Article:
With a partner, students find their local area on a map and choose an additional location to use as a comparison. Students use monthly temperature and precipitation maps to determine average temperature and amount of precipitation in their local area and the additional location. Later in the lesson, they predict the expected weather for each season. Hawaii and Alaska are not included in this resource. If those locations are local for students, when working with real data on maps (page 6), they will need to use locations from the prediction activity.

Crosscutting Concepts

This resource is explicitly designed to build towards this crosscutting concept.

Comments about Including the Crosscutting Concept
Students look for patterns in the temperature and precipitation data tables and graphs to make claims and predictions about what to expect during different seasons.

Resource Quality

  • Alignment to the Dimensions of the NGSS: All three dimensions are used in this lesson to allow students to make the transition from thinking about weather as a phenomenon that is occurring at the moment to determining the typical weather conditions of a location seasonally. They analyze and interpret data over a two year period for their local area and an additional location, looking for patterns that allow them to make claims about seasonal weather conditions. The questions that were created in the Engage phase could be revisited in the Evaluate phase to see if any were answered during the learning. Four links to other PBS Learning Media resources are provided that address related topics to support a more comprehensive unit.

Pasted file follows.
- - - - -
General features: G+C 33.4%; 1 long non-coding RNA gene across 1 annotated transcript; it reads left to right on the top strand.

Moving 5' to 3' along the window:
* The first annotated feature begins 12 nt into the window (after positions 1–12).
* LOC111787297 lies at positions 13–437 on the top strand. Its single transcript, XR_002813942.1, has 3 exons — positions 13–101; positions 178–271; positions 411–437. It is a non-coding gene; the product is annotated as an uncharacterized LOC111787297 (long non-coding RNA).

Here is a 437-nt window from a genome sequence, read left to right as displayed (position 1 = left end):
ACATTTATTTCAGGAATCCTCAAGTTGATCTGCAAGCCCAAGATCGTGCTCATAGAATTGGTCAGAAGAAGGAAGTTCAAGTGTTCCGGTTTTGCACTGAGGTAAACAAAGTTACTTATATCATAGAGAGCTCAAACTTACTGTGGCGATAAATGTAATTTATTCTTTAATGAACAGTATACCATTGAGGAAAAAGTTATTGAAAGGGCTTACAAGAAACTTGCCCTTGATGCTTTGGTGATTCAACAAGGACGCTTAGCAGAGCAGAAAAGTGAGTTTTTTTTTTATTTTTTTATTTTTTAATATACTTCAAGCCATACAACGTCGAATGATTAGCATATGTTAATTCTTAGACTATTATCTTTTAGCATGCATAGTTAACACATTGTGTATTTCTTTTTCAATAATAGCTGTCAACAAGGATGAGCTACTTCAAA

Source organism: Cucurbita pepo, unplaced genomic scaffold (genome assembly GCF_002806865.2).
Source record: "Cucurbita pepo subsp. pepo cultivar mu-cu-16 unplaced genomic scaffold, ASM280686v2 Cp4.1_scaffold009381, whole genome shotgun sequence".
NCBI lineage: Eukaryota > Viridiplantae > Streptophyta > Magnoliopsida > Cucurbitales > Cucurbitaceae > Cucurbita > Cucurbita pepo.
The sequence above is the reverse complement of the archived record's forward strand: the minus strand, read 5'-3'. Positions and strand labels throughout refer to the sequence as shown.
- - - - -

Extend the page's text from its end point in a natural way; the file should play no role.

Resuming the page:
• Instructional Supports: This resource asks students to analyze data related to their local area and compare that with another location. They share their claims with the class and are encouraged to argue with evidence when there is disagreement. Under the Teacher and Student Support tabs following the unit, there are visual supports for unit vocabulary and sentence frames to aid struggling writers or ELL students. An extension activity is provided. The interactive portion of the lesson provides information and practice interpreting maps.

  • Monitoring Student Progress: Suggestions for monitoring student progress are provided during the Explore phase of the lesson to make sure they understand the task as well as to provide feedback on student organization and interpretation of the data. The teacher can look at the saved work on the interactive lesson to check for understanding. This also allows the teacher to check for misinterpretation of the maps. An Identify the Season handout is provided as an additional assessment activity. The extension activity could also be used with all students as an assessment tool or for those that have met the expectations before the rest of the class is finished. There is a rubric included for the activity.

  • Quality of Technological Interactivity: The interactive component of this lesson allows for the individual to interact with the information, respond to questions or direction, and save their work. The last pages of the interactive lesson contain the maps used by the students to collect and interpret temperature and precipitation data. The interactive part of the lesson can be assigned using Google Classroom. The only way for the teacher to view the student work is through the student login.